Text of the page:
Eufaula Drugs, Inc. v. ScripSolutions, No. 2:05CV370-A, 2005 WL 2465746 (M.D. Ala. Oct. 6, 2005).
The plaintiff, Eufaula Drugs, misspelled the name of the defendant, ScripSolutions, in a pre-CAFA state court class action, but the later amended complaint correcting that mistake did not commence a new action under the Class Action Fairness Act of 2005, according to the U. S. District Court for the Middle District of Alabama. W. Harold Albritton, Senior District Judge, recognizing that federal courts are courts of limited jurisdiction and can hear only those cases authorized by the Constitution or Congress, found that remand of removed cases is favored in the Eleventh Circuit “where federal jurisdiction is not absolutely clear.”

Eufaula, an independent pharmacy, filed its state court class action lawsuit over pharmacy reimbursement rates against “ScriptSolutions” on February 17, 2005, the day before the CAFA became law. In April, Eufaula filed its amended complaint, substituting “ScripSolutions” (no “t”) as the proper defendant and correcting the spelling of the defendant’s name. ScripSolutions removed the case to federal court, arguing that it is a Delaware corporation wholly unrelated to the New York corporation “Scriptsolutions,” and that the amended complaint had “commenced” an action against the ScripSolutions under the Class Action Fairness Act.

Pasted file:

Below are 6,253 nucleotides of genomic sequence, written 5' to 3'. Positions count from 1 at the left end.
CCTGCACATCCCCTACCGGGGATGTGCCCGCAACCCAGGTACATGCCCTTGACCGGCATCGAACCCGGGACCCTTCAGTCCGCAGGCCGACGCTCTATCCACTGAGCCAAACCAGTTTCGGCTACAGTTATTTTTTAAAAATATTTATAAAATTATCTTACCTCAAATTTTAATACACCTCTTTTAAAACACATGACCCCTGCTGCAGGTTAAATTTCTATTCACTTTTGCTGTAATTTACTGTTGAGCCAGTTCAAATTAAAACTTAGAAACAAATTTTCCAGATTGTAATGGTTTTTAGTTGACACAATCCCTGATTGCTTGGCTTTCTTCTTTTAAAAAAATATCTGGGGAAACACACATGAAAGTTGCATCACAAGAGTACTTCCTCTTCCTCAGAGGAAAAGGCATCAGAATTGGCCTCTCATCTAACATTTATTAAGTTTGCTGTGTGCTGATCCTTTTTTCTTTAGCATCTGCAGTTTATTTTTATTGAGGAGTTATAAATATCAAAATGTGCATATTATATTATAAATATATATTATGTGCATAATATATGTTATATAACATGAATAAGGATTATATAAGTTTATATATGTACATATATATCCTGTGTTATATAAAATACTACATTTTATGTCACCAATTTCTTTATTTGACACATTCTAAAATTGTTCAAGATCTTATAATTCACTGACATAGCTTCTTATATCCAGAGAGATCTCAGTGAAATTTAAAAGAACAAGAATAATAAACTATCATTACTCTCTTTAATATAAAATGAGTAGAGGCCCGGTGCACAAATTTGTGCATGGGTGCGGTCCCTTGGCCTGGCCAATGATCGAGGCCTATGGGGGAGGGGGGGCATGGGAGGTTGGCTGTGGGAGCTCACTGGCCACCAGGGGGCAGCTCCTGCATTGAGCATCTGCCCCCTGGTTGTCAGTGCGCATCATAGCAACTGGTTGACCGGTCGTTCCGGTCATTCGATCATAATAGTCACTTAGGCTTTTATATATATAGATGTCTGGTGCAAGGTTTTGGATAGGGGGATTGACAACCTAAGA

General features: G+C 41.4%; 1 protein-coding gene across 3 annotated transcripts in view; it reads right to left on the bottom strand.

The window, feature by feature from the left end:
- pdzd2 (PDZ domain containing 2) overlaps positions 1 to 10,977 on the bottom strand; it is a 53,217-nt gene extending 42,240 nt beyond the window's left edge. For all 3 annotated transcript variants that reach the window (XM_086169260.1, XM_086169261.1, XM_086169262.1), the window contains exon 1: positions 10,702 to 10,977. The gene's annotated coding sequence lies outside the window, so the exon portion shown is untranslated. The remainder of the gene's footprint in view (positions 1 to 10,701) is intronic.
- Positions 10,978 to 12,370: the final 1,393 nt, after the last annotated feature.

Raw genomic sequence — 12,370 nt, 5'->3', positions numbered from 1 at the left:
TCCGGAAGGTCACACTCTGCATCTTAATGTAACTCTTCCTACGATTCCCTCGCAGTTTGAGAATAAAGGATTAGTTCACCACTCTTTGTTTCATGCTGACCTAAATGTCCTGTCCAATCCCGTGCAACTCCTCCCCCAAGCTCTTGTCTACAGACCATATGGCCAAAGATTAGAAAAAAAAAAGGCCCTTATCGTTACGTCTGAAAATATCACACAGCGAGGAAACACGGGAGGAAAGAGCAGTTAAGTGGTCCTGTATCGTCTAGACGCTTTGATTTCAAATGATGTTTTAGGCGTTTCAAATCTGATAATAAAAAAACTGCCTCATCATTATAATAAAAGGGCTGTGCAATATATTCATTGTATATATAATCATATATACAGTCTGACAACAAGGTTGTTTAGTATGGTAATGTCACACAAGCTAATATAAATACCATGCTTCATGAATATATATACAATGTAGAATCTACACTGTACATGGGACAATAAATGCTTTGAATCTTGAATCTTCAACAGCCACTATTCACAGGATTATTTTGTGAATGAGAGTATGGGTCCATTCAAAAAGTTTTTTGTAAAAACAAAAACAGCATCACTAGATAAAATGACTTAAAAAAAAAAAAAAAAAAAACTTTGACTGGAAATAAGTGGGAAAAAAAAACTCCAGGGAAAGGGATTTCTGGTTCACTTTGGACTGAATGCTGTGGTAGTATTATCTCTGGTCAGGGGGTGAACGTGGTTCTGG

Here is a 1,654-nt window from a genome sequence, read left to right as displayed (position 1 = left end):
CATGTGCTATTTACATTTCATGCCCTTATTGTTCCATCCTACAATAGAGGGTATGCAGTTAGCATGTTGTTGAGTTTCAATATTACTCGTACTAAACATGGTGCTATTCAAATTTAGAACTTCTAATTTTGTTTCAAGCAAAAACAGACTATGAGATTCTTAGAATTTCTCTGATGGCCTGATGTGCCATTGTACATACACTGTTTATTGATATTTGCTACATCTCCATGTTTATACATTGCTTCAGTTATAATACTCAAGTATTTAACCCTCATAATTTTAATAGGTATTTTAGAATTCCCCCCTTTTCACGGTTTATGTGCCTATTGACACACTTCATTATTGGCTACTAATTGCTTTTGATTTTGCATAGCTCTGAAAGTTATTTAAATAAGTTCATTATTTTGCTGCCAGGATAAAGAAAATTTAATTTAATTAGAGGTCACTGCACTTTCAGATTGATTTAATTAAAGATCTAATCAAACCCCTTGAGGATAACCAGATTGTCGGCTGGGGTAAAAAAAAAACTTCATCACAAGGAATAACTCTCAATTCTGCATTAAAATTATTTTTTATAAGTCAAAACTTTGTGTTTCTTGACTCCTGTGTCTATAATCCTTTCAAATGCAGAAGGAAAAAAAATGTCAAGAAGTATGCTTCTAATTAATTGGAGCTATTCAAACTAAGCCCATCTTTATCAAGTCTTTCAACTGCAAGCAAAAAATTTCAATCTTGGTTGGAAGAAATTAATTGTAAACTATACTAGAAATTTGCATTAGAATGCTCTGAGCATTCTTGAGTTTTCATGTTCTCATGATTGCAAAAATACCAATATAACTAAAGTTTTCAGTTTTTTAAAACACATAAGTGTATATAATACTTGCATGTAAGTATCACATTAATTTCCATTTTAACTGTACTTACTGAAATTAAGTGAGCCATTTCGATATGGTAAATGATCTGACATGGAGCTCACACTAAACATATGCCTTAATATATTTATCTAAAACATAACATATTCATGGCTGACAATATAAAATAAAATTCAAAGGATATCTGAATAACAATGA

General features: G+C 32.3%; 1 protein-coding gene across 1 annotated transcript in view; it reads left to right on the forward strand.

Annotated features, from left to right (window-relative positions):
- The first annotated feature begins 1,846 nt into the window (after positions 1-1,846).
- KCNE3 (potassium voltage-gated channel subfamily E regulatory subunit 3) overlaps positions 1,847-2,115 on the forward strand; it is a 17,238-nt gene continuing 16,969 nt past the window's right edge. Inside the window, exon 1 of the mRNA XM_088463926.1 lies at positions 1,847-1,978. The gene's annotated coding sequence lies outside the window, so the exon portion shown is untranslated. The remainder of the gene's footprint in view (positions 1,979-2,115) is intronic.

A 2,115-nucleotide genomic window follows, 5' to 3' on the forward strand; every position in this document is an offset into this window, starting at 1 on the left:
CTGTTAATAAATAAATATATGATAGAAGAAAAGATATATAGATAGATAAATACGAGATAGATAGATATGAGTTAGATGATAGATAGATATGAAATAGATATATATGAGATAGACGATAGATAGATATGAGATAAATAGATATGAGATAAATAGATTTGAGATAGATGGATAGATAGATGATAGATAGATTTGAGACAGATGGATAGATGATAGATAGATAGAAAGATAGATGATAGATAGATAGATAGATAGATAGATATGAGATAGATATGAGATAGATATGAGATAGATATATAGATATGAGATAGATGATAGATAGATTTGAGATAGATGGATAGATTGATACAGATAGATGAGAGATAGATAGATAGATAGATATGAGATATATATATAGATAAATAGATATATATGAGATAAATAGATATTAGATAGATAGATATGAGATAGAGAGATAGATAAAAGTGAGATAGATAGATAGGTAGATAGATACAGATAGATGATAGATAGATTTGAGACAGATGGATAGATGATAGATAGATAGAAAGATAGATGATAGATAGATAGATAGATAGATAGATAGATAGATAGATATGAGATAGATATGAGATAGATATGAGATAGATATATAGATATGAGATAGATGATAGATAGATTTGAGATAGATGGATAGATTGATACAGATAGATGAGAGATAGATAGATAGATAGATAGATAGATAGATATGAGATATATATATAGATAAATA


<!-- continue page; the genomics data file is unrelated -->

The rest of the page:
Relying heavily on Knudsen v. Liberty Mutual Insurance Company, 411 F.3d 805 (7th Cir. 2005) (see CALA Law Blog 9/3/05 post), Senior Judge Albritton said that Knudsen’s dicta notes that an action is commenced under CAFA if the filing relates back to the original complaint for statute of limitations purposes. Eufaula satisfied Alabama’s state law relation back rule, because ScripSolutions was on notice within 120 days of the original filing, the court said.
ScripSolutions tried to defeat remand by asserting diversity jurisdiction, despite Eufaula’s allegation that each class member specifically limited the relief sought to $74,500 per plaintiff. The court, recognizing the recent Supreme Court decision in Exxon Mobile Corp. v. Allapattah Services, Inc., ____ U. S. ____, 125 S. Ct. 2611, 2615 (2005) (see CAFA Law Blog 9/22/05 post), held that the defendant did not meet its burden of proving “to a legal certainty that the amount sought is more than $75,000 for at least one plaintiff,” rejecting ScripSolutions’ efforts to defeat remand by claiming that unnamed plaintiffs met the $75,000 minimum jurisdictional amount in controversy for traditional federal diversity jurisdiction.
Since CAFA didn’t apply and since ScripSolutions couldn’t meet the minimum amount in controversy requirements to maintain federal diversity jurisdiction, Senior Judge Albritton remanded the case to state court.